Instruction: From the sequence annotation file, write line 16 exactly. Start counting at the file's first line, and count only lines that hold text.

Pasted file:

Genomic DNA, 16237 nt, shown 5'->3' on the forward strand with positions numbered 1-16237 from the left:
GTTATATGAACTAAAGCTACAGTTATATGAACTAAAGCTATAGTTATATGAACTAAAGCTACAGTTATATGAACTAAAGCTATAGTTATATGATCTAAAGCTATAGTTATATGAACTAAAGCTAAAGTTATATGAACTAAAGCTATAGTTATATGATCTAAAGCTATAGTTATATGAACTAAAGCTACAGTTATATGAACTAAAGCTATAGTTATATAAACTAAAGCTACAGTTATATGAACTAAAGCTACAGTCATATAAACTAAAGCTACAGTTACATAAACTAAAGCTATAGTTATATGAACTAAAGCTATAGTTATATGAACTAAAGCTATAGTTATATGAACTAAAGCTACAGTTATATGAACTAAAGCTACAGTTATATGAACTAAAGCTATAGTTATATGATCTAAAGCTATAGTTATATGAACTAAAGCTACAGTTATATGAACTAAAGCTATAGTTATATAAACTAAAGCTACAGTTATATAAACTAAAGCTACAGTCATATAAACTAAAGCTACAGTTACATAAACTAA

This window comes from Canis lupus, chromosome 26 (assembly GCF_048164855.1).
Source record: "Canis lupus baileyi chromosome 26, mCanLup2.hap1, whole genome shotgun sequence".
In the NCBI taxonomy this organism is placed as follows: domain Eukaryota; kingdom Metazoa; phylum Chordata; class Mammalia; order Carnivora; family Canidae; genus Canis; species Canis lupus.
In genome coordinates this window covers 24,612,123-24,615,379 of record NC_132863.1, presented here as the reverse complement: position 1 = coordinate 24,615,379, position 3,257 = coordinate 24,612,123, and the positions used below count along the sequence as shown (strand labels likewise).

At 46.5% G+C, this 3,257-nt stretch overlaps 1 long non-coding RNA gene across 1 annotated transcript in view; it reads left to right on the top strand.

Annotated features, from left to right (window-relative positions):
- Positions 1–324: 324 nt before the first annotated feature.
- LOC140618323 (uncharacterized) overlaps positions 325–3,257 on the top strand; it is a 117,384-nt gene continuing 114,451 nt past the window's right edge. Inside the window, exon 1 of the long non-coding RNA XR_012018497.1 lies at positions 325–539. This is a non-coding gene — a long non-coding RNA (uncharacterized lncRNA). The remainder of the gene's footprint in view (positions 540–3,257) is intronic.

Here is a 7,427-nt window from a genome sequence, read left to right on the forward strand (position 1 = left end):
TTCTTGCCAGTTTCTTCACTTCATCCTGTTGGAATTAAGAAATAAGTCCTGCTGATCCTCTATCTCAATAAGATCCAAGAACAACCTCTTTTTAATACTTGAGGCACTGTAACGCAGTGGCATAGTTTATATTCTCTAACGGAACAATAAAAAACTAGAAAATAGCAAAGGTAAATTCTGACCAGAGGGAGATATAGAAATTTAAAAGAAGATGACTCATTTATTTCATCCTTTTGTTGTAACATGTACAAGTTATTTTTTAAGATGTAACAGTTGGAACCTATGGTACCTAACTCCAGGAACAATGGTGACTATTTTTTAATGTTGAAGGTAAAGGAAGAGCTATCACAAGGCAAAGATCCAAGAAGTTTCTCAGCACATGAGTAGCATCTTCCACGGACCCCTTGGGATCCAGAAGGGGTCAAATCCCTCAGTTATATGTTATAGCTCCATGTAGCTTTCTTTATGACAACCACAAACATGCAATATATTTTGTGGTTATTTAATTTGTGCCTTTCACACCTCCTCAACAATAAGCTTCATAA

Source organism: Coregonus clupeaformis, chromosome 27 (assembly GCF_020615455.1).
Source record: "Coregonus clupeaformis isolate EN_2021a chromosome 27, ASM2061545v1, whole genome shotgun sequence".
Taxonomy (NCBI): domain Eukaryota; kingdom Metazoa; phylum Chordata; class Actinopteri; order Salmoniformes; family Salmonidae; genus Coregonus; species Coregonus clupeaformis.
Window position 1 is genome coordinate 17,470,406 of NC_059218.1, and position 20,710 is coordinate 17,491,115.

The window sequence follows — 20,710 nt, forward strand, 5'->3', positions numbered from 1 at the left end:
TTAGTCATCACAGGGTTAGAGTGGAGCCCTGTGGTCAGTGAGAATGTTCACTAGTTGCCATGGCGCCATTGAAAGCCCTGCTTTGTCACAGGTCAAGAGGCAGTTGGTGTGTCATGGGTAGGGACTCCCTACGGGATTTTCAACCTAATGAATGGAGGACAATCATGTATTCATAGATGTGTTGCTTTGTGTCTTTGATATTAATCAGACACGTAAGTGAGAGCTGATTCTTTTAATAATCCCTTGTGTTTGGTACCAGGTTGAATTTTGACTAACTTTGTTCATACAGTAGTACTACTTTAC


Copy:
Window position 1 is genome coordinate 17,470,406 of NC_059218.1, and position 20,710 is coordinate 17,491,115.